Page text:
Bones of the Hills by Conn Iggulden [Book 3 in the Conqueror Series]

Upon completing the third book in this riveting series, I realized that each book had me feeling a little different emotionally about the great Mongol warrior Genghis Khan.

In the first book I felt nothing but admiration and respect for the young Khan who grew up surviving great odds to ultimately unite the Mongol nation under his rule. In the second book I was left in awe of his ability to command thousands of men from different tribes, and fascinated by his sharp mind and tactical planning, but just a little apprehensive about the savagery he could unleash. In the third book I continued to marvel at his ambition to conquer, but was angered by his estranged relationship with his oldest son, Jochi, and appalled at the death and destruction he could bring about at the wave of a hand.

But ultimately I had to relent and admire one of the great men of history. It was also sad to see the mighty Genghis meet his end, just as he was about to embark on a second round of conquest in China.

Bones of the Hills focuses more on his relationship with his sons Chagatai, Ogedai and Tolui, but more especially his bitterness towards Jochi, his eldest son who he thinks was conceived through the rape of his wife. We are also made painfully aware of the bitter rivalry and hatred between Jochi and Chagatai, the heir favored by Genghis. Through this rivalry we sympathise with Jochi for his bravery and principles, while despising the cowardice of Chagatai. While Conn Iggulden chose to have Jochi killed on orders from Genghis for the purposes of this narrative, historically that is mere speculation because the circumstances of Jochi’s death are not clear in the records.

Also in the third installment of the Conqueror series we learn more about Tsubodai, The most successful and fearsome general in the Khan’s army of warriors, as they conquer the Muslim lands of Afghanistan and present-day Iran and Iraq. This books focuses on the battles with the Shah and later his son Jelaudin.

Genghis eventually rebukes his favoured second son Chagatai to name Ogedai as his heir. We are also briefly introduced to Kublai, son of Tolui, Genghis’s youngest son, who is the focus of later books in the series and eventually his successor.

After the sedentary pace of the second book, Bones of the Hills moves along quite briskly and it’s hard to put down. The death of Genghis Khan at the end is quite unexpected and leaves one a little deflated. However there is the fourth book to look forward to…

Lords Of The Bow by Conn Iggulden [Book 2 in the Conqueror Series]

Conn Iggulden continues the epic life story of Temugen, now known by the name of Genghis Khan, in this second book in the Conqueror series. The legend of Genghis continues at a pace not as relentless as in the first book Wolf of the Plains, but not quite sedate either.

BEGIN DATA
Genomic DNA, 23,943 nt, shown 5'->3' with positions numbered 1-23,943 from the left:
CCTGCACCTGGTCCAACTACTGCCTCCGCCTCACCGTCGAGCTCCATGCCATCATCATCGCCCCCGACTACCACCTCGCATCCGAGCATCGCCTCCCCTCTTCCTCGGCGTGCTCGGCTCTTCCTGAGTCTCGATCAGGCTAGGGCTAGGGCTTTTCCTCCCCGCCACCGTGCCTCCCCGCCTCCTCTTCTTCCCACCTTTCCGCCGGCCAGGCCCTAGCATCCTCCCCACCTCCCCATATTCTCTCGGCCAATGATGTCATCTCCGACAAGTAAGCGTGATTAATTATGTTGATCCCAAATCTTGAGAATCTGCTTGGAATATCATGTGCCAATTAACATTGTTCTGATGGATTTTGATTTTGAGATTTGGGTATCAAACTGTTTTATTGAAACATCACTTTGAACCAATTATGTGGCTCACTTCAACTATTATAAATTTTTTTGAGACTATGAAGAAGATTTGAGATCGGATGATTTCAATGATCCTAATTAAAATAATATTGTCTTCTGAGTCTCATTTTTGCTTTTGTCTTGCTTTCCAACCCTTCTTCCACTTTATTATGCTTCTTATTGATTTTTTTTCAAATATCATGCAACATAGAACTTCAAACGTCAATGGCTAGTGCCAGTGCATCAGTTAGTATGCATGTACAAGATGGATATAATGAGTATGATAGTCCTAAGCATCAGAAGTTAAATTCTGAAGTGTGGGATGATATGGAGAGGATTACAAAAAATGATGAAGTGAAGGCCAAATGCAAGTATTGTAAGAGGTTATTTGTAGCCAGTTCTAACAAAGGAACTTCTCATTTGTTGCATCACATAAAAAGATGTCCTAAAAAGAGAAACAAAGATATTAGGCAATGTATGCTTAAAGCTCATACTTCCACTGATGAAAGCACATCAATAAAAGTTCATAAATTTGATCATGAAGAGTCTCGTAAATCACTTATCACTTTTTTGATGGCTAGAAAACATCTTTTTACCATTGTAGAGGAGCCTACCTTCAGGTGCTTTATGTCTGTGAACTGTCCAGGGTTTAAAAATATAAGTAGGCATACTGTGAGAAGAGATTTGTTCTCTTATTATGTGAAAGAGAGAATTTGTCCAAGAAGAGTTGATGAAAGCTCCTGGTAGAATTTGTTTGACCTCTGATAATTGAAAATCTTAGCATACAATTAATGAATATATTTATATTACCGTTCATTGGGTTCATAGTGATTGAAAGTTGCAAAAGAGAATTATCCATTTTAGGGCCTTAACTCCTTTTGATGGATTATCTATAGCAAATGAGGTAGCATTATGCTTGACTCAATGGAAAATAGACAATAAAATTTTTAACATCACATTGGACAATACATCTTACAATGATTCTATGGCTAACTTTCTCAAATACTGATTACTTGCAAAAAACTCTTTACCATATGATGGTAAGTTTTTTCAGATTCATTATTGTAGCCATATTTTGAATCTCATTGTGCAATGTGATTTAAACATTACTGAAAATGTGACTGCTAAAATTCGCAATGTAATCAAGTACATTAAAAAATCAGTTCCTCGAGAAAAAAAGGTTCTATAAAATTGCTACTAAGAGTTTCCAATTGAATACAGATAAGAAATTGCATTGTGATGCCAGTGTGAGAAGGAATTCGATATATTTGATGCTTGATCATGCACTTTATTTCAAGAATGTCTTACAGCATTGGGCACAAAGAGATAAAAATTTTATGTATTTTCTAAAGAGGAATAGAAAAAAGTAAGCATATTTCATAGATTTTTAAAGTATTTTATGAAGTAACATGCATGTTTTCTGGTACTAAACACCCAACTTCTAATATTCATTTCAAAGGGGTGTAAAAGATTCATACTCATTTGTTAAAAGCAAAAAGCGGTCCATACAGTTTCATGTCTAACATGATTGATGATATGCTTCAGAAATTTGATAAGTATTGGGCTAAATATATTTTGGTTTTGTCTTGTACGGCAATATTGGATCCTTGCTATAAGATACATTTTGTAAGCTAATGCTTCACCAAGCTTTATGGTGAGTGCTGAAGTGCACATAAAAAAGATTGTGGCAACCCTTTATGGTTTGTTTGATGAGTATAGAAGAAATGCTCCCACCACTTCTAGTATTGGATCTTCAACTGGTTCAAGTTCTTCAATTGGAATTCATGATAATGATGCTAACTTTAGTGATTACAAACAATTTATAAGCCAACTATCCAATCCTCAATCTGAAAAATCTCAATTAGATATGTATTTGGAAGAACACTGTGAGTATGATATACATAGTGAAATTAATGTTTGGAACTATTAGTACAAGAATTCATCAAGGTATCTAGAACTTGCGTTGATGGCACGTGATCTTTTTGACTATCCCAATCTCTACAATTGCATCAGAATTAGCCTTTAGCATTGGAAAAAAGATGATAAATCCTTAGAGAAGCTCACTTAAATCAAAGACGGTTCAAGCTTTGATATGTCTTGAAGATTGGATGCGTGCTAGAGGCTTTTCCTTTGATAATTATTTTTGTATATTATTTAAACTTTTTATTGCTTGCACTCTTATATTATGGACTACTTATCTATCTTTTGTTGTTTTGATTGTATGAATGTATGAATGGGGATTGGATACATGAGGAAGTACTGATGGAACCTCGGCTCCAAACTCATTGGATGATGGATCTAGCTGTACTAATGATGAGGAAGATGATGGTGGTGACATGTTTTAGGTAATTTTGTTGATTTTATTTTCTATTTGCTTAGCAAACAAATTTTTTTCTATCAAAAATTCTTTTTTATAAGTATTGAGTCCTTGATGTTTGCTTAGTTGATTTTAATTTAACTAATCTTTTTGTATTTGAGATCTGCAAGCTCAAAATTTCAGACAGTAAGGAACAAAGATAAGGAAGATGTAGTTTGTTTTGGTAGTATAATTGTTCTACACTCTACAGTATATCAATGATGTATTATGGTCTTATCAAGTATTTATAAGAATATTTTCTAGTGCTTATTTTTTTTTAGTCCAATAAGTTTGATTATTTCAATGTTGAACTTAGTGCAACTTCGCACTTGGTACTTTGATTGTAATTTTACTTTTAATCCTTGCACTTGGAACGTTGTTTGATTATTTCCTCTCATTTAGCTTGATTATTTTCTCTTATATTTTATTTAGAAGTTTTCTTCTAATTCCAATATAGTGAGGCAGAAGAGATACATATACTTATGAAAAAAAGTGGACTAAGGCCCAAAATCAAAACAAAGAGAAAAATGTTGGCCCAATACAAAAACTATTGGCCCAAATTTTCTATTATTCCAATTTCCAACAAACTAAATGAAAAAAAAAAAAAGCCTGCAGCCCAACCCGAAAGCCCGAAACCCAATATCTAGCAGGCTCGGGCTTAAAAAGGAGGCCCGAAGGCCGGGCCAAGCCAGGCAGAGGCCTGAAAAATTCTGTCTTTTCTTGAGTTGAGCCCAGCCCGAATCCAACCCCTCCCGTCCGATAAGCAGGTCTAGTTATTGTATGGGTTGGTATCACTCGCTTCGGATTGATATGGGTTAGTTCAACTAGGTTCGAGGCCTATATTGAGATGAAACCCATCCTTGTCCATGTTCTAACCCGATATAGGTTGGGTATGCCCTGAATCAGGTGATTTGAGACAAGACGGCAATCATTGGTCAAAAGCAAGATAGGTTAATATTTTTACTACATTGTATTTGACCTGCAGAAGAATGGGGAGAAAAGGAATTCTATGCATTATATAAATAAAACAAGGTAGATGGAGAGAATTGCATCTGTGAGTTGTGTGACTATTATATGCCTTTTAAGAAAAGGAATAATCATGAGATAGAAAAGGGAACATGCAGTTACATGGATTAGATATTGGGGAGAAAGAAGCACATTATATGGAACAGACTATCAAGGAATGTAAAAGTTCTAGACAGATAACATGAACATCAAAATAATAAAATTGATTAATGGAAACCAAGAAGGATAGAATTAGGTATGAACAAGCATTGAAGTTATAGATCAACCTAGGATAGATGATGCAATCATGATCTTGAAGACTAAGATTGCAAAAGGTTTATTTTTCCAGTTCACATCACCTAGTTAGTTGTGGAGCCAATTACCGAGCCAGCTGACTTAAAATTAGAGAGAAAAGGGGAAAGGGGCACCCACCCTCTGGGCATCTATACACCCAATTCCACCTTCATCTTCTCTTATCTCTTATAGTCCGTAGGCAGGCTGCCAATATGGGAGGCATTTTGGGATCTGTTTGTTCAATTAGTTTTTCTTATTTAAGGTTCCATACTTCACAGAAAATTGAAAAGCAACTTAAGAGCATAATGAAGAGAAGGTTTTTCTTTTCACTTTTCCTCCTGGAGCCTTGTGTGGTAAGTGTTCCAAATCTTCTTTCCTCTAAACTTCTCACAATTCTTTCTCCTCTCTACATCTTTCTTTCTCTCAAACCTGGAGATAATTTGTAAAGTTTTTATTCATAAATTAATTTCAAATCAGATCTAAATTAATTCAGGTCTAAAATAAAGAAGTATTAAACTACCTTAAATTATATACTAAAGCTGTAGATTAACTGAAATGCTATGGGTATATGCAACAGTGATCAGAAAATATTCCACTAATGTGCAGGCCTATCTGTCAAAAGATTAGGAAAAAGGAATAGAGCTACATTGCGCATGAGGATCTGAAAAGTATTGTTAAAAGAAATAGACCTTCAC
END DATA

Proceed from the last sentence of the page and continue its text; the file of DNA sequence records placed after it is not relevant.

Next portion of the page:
Genghis having united the warring Mongolian tribes into one nation under his supreme leadership, realises that the mammoth task requires him to cement his authority by means that would necessitate being both ruthless and fearless.

To this end Genghis decides to penetrate the land of the Xi Xia, Jin and Chin [China], take on this long-time enemy in their own terrain and bring them into submission. The journey South across a harsh Gobi desert, into Chin lands right up to the walls of the fortress-like cities had never been attempted before by any of the Mongolian tribes, in such vast numbers. Having had initial success crossing through the Great Wall into Chinese lands and securing his first great win in battle against the Xi Xia, Genghis realises that attacking the walled cities would require a little more thought and help from the inside.

He dispatches two of his brothers to infiltrate a walled city to learn the secrets of how they were built and how to destroy them. Having gained this knowledge, Genghis returns to sack and destroy the Chin cities one by one. In his quest to dominate the Chinese empire, he takes on the mighty Imperial army and wins a colossal battle at a mountain pass leading to the great walled city of Yenking [later Peking, now Beijing].

The vanquished Chinese general flees the scene o battle and returns to the city where he murders the young Chinese Emperor and assumes power by appointing himself Regent to the official heir to the throne who was a very young boy at this time.

Genghis Khan sets up camp with his victorious army outside the walled city of Yenking, and makes a few failed attempts to attack the city with trebuchets and other weapons. He decides to wait and let the city starve for many years before the General finally decides to surrender, first making a crafty deal using the services of the Mongolian Shaman Kokchu, to prevent the city from being burned to the ground.

In this second book, we get only brief glimpses of Genghis’ relationship with his growing sons. Of interest is his estranged relationship with his eldest son Jochi, who he suspects of being a bastard son by his first wife Borte who was raped in the first book by a Tartar warrior.

I’m sure there’s more about his developing relationship with his sons in the next book, Bones of the Hills, but I’ve only just started that one…